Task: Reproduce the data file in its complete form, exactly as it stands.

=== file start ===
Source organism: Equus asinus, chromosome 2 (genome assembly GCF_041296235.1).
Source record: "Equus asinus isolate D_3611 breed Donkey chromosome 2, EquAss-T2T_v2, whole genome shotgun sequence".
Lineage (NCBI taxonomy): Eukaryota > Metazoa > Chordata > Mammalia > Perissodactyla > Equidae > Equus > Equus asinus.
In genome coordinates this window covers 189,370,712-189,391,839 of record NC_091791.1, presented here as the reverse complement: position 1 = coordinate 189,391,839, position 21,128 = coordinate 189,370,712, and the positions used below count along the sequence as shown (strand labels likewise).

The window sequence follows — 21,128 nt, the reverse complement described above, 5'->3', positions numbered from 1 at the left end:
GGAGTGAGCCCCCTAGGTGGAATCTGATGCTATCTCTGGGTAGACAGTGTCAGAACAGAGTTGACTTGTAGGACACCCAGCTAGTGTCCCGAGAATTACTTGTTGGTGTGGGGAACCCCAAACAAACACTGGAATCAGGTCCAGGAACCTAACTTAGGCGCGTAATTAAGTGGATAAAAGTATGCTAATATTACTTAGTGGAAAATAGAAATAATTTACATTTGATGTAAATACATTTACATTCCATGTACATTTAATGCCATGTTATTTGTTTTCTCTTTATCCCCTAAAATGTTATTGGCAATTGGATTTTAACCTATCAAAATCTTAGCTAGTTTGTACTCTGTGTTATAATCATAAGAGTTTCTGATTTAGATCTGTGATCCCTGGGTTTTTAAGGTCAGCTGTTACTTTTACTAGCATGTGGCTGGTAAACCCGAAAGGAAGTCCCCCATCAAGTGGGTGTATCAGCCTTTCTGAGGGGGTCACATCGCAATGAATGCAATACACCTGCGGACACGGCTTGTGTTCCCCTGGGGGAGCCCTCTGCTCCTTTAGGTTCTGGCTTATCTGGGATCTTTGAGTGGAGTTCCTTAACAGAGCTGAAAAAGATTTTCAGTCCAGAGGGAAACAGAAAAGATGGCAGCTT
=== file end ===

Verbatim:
Source organism: Equus asinus, chromosome 2 (genome assembly GCF_041296235.1).
Source record: "Equus asinus isolate D_3611 breed Donkey chromosome 2, EquAss-T2T_v2, whole genome shotgun sequence".
Lineage (NCBI taxonomy): Eukaryota > Metazoa > Chordata > Mammalia > Perissodactyla > Equidae > Equus > Equus asinus.
In genome coordinates this window covers 189,370,712-189,391,839 of record NC_091791.1, presented here as the reverse complement: position 1 = coordinate 189,391,839, position 21,128 = coordinate 189,370,712, and the positions used below count along the sequence as shown (strand labels likewise).

The window sequence follows — 21,128 nt, the reverse complement described above, 5'->3', positions numbered from 1 at the left end:
GGAGTGAGCCCCCTAGGTGGAATCTGATGCTATCTCTGGGTAGACAGTGTCAGAACAGAGTTGACTTGTAGGACACCCAGCTAGTGTCCCGAGAATTACTTGTTGGTGTGGGGAACCCCAAACAAACACTGGAATCAGGTCCAGGAACCTAACTTAGGCGCGTAATTAAGTGGATAAAAGTATGCTAATATTACTTAGTGGAAAATAGAAATAATTTACATTTGATGTAAATACATTTACATTCCATGTACATTTAATGCCATGTTATTTGTTTTCTCTTTATCCCCTAAAATGTTATTGGCAATTGGATTTTAACCTATCAAAATCTTAGCTAGTTTGTACTCTGTGTTATAATCATAAGAGTTTCTGATTTAGATCTGTGATCCCTGGGTTTTTAAGGTCAGCTGTTACTTTTACTAGCATGTGGCTGGTAAACCCGAAAGGAAGTCCCCCATCAAGTGGGTGTATCAGCCTTTCTGAGGGGGTCACATCGCAATGAATGCAATACACCTGCGGACACGGCTTGTGTTCCCCTGGGGGAGCCCTCTGCTCCTTTAGGTTCTGGCTTATCTGGGATCTTTGAGTGGAGTTCCTTAACAGAGCTGAAAAAGATTTTCAGTCCAGAGGGAAACAGAAAAGATGGCAGCTT